Fosters reveals contentious plans for Queen's rowbarge centre
Foster + Partners has unveiled controversial plans for a visitor centre to house the barge at the centre of the Queen’s Diamond Jubilee celebrations
The proposed dry dock and boathouse for the Gloriana – the Queen’s royal rowbarge – has already attracted criticism from locals who do not want the scheme built in woodland at Orleans Gardens in Richmond, west London.
Speaking to the Evening Standard, Paul Bigley, a spokesman for the Friends of Orleans Riverside, said: ‘They are talking about cutting a canal into the wooded area to house the barge which is 95ft [30m], a large structure, with a visitors centre and new café to go with it.
‘It is part of a wider plan to bring in more tourism, but it just wipes out another area. We don’t want it turning the place into a Disney tourist attraction, and this boat would do that – this area should remain untouched.’
An online petition Save Orleans Riverside from Development has also been launched, with one signatory claiming the proposal is a ‘blatant act of vandalism’.
The design team maintains the scheme respects ‘the specific needs of the craft’ – which was the first royal rowbarge to be built in over 200 years and was the lead boat at the Diamond Jubilee Pageant in 2012.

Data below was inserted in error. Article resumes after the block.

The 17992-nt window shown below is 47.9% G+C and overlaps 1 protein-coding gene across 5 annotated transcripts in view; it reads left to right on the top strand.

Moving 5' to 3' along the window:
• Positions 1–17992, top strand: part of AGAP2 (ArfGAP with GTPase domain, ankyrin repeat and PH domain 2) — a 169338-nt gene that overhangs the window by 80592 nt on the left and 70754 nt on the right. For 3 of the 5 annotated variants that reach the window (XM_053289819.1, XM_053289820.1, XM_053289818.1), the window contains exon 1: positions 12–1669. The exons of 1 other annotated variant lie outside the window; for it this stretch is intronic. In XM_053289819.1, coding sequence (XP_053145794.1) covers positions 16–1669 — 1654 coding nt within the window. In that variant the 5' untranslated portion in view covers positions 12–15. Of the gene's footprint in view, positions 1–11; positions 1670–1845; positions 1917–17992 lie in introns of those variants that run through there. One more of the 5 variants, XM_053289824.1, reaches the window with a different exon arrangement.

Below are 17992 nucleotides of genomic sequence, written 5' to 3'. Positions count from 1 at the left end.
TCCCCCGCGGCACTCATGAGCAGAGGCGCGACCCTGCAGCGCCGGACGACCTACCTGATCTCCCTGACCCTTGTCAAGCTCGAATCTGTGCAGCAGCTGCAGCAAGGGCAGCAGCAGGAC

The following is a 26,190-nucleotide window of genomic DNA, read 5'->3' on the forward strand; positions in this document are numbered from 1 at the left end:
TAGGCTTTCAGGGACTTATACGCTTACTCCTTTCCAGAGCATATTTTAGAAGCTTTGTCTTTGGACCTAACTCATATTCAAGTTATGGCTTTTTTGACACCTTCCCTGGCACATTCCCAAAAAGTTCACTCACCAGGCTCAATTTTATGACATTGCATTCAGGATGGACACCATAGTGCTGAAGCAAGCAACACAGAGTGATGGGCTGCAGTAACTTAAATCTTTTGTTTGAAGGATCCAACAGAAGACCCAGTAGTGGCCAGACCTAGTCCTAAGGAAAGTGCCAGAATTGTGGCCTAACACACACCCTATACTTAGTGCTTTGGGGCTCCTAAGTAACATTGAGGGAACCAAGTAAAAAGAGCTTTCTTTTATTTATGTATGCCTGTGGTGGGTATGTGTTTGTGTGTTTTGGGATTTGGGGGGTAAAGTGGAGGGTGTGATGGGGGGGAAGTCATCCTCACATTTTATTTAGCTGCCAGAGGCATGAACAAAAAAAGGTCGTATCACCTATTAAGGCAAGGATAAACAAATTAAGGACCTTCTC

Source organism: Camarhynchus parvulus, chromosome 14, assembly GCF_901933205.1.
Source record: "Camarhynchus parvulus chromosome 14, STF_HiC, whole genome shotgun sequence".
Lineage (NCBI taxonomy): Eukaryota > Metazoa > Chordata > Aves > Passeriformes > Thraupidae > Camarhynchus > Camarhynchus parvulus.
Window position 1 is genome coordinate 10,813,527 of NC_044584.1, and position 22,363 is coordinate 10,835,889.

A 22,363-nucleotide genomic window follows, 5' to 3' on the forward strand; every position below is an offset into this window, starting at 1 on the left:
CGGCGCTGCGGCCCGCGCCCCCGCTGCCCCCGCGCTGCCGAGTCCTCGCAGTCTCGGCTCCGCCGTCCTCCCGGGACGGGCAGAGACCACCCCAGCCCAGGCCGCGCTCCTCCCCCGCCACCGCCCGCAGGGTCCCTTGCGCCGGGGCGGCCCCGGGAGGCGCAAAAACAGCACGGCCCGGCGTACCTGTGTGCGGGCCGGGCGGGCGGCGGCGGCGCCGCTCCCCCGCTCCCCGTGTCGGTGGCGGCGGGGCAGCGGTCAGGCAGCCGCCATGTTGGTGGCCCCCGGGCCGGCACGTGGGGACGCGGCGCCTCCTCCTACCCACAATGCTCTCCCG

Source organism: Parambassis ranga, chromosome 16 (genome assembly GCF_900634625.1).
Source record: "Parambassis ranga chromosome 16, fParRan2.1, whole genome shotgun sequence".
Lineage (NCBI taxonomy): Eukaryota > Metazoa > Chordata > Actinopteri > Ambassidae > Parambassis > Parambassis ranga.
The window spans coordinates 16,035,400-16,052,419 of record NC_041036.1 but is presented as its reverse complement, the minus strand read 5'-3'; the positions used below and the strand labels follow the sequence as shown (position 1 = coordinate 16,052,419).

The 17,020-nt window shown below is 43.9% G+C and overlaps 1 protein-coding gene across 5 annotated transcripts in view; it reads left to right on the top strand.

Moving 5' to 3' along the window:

The local authority Richmond Council said it was essential the Gloriana had a ‘safe and secure home to act as a permanent base, with access to the water to facilitate her charitable and ceremonial functions and to enable members of the public to admire her beauty and learn of the history of the vessel’.
Lord True, leader of the authority, said: ‘This is a once-off opportunity. Other boroughs were keen to secure the privilege of hosting Gloriana. But as the only borough straddling the Thames, with centuries old royal connections I believe Richmond upon Thames is uniquely equipped to be the home of this remarkable piece of British craftsmanship, designed and built by our residents and honouring one of our greatest ever monarchs.’
Public consultation on the scheme began earlier this month and the plans will go on show in the Orleans House Gallery between 18-20 July.
If approved, work could start on site in Autumn 2015.